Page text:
However, even using the correct ratios, the old riding populations add up but now the new ones are off. Meaning that populations don't redistribute between ridings in the same proportions as electors, and so the entire assumption behind this Transposition is not exactly iron-clad. This makes sense when we consider that different ridings have differing numbers of non-elector residents (i.e., people who are not yet citizens, or have not yet attained voting age).
By contrast, an exercise that calculated riding population transfers based on summing the population of the 2011 Census Dissemination Blocks contained within them – which must have been the previous methodology used by Elections Canada – was far more precise. I do not know why it wasn't used this time, but I fear budget cuts and/or the reduced timelines resulting from last year's amendments to the Electoral Boundaries Readjustment Act may be the culprit. The populations counts generated in earlier transpositions were always accurate in both directions, but now they are merely estimates. It is as though the Transposition of Population has gone the way of the long-form census.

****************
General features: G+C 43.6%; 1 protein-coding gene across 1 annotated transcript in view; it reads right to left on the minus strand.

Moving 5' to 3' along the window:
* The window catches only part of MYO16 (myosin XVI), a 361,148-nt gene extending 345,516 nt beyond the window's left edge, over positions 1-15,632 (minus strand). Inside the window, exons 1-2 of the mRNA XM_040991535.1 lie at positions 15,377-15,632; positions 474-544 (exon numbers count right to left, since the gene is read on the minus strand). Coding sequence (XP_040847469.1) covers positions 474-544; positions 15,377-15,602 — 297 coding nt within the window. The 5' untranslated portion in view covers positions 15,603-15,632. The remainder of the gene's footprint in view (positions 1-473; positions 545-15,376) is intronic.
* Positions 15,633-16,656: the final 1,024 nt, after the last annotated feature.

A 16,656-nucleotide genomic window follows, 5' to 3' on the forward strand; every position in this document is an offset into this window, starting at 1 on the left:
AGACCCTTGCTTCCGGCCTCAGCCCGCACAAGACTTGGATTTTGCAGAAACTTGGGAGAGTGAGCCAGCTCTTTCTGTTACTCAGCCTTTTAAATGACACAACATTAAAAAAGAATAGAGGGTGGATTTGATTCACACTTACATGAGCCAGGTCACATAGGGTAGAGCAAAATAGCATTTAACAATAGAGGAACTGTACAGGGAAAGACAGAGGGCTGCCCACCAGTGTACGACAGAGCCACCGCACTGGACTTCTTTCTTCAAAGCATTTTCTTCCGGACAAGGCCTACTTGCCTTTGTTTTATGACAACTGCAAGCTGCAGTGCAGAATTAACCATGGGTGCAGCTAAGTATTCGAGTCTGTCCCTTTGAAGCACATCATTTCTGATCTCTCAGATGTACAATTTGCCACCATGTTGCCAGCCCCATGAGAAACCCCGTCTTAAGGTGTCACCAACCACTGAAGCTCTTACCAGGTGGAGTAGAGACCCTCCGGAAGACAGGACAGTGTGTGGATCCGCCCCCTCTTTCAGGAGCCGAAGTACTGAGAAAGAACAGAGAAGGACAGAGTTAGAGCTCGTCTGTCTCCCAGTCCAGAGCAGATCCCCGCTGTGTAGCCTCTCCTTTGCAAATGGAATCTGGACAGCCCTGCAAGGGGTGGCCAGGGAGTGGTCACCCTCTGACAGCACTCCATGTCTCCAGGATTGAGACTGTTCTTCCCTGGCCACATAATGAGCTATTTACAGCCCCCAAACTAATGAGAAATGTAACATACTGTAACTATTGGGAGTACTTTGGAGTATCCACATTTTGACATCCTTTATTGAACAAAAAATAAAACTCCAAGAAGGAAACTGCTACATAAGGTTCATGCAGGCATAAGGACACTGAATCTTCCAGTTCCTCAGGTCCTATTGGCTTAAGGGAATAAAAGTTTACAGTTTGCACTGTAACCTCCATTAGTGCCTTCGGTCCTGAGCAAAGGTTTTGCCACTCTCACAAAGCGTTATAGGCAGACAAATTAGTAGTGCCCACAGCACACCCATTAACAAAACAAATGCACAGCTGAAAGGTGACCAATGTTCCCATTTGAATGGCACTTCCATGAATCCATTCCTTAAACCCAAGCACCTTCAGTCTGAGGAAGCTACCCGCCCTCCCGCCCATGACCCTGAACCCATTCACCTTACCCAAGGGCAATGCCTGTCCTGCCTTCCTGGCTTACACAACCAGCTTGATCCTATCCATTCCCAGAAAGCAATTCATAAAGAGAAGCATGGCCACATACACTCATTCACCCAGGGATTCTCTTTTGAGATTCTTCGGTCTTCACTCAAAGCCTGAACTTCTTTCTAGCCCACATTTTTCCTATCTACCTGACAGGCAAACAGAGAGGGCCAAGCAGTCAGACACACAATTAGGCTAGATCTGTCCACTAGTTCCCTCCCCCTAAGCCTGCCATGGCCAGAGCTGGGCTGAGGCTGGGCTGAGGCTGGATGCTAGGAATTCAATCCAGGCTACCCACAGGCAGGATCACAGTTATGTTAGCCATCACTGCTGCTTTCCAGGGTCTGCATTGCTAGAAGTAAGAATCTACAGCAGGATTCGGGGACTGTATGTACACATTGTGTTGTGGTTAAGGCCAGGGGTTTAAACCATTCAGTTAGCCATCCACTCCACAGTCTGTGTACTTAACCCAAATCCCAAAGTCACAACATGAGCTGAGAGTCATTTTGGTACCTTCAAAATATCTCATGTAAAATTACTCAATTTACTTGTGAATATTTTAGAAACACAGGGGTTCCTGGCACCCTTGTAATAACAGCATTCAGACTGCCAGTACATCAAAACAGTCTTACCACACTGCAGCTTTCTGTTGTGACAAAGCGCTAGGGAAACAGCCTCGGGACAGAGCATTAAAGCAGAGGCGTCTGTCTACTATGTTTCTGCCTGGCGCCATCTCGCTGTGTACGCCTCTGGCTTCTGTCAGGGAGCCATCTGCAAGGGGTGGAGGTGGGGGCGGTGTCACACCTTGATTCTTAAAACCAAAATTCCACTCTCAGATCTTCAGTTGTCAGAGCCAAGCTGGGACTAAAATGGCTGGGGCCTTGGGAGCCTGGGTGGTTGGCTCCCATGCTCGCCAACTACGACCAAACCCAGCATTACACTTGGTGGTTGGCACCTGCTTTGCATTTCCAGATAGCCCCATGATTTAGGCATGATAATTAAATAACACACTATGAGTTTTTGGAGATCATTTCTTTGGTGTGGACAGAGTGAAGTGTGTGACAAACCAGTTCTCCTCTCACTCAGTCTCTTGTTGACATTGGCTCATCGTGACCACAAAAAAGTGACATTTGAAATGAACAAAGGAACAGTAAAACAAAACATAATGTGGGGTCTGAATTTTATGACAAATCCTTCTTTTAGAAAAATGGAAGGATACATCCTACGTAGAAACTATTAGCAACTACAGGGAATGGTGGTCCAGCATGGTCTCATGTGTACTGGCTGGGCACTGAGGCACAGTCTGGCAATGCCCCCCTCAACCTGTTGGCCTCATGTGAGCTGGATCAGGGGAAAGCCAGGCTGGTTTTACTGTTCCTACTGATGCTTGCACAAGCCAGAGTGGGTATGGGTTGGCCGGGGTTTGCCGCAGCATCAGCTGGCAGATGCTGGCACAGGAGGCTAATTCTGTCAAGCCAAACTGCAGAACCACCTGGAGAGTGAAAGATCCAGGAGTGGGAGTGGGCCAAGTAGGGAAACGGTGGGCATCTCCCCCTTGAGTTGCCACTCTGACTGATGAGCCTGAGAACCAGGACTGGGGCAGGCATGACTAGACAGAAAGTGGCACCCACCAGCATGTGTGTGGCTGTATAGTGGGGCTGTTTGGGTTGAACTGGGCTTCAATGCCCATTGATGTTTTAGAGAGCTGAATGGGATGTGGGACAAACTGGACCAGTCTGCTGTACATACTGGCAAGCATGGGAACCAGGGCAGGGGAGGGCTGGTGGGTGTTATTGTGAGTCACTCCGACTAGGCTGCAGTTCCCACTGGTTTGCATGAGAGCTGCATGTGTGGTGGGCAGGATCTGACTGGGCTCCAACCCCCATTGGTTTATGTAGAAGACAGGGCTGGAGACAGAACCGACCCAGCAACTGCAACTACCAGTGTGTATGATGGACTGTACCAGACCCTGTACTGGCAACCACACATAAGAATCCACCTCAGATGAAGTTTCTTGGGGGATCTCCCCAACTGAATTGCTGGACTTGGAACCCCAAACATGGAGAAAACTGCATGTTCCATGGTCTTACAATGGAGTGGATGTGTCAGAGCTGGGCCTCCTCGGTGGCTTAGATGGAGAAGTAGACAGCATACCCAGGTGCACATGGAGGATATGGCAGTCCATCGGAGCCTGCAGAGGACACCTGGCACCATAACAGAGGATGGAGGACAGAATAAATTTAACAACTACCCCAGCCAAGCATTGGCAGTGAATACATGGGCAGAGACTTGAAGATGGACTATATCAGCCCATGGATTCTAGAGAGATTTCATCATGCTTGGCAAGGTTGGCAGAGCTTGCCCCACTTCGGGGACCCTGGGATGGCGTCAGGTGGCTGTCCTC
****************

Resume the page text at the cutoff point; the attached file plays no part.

[click image to open full-sized PDF version]
I give a demonstration of the errors using Brampton ridings here, but for those who are interested in greater detail, I've also reproduced the exchange I had with Elections Canada to try and point out the problem and/or get clarification on why the numbers were off.
Here's what I wrote to my contact at the agency's media relations service:
–> Look at the old Avalon (2003-10001), which is split up between:
* the new Avalon (2013-10001)
* the new Bonavista-Burin-Trinity (2013-10002), and
* the new St. John's South-Mount Pearl (2013-10007) ridings
and therefore those 3 riding files.
The old population of Avalon is correctly listed in all three files as 78,908, but gets allocated between the 3 new ridings as follows: